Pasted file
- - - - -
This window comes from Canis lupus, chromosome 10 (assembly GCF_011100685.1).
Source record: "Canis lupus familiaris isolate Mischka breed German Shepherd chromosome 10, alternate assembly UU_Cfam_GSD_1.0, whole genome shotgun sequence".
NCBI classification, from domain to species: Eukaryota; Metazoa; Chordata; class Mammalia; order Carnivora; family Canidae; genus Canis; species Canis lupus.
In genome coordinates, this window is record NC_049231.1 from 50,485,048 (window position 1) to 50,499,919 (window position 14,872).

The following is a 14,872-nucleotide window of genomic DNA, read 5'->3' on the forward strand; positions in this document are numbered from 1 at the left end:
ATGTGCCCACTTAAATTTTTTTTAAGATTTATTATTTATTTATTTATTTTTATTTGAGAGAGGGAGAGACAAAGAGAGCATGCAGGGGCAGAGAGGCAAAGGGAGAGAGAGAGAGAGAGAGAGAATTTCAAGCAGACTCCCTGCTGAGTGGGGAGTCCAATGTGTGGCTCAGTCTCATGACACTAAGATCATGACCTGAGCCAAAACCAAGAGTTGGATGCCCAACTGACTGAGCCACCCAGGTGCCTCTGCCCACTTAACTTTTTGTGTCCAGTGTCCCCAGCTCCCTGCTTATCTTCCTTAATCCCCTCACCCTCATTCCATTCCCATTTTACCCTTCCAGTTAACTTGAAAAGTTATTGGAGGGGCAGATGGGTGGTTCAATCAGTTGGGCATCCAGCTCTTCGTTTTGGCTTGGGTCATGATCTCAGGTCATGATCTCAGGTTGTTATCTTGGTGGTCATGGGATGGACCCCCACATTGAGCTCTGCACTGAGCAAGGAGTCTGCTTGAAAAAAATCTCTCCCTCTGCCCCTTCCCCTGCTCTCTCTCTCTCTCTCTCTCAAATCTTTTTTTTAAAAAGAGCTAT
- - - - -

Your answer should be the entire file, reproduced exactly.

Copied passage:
This window comes from Canis lupus, chromosome 10 (assembly GCF_011100685.1).
Source record: "Canis lupus familiaris isolate Mischka breed German Shepherd chromosome 10, alternate assembly UU_Cfam_GSD_1.0, whole genome shotgun sequence".
NCBI classification, from domain to species: Eukaryota; Metazoa; Chordata; class Mammalia; order Carnivora; family Canidae; genus Canis; species Canis lupus.
In genome coordinates, this window is record NC_049231.1 from 50,485,048 (window position 1) to 50,499,919 (window position 14,872).

The following is a 14,872-nucleotide window of genomic DNA, read 5'->3' on the forward strand; positions in this document are numbered from 1 at the left end:
ATGTGCCCACTTAAATTTTTTTTAAGATTTATTATTTATTTATTTATTTTTATTTGAGAGAGGGAGAGACAAAGAGAGCATGCAGGGGCAGAGAGGCAAAGGGAGAGAGAGAGAGAGAGAGAGAATTTCAAGCAGACTCCCTGCTGAGTGGGGAGTCCAATGTGTGGCTCAGTCTCATGACACTAAGATCATGACCTGAGCCAAAACCAAGAGTTGGATGCCCAACTGACTGAGCCACCCAGGTGCCTCTGCCCACTTAACTTTTTGTGTCCAGTGTCCCCAGCTCCCTGCTTATCTTCCTTAATCCCCTCACCCTCATTCCATTCCCATTTTACCCTTCCAGTTAACTTGAAAAGTTATTGGAGGGGCAGATGGGTGGTTCAATCAGTTGGGCATCCAGCTCTTCGTTTTGGCTTGGGTCATGATCTCAGGTCATGATCTCAGGTTGTTATCTTGGTGGTCATGGGATGGACCCCCACATTGAGCTCTGCACTGAGCAAGGAGTCTGCTTGAAAAAAATCTCTCCCTCTGCCCCTTCCCCTGCTCTCTCTCTCTCTCTCTCTCAAATCTTTTTTTTAAAAAGAGCTAT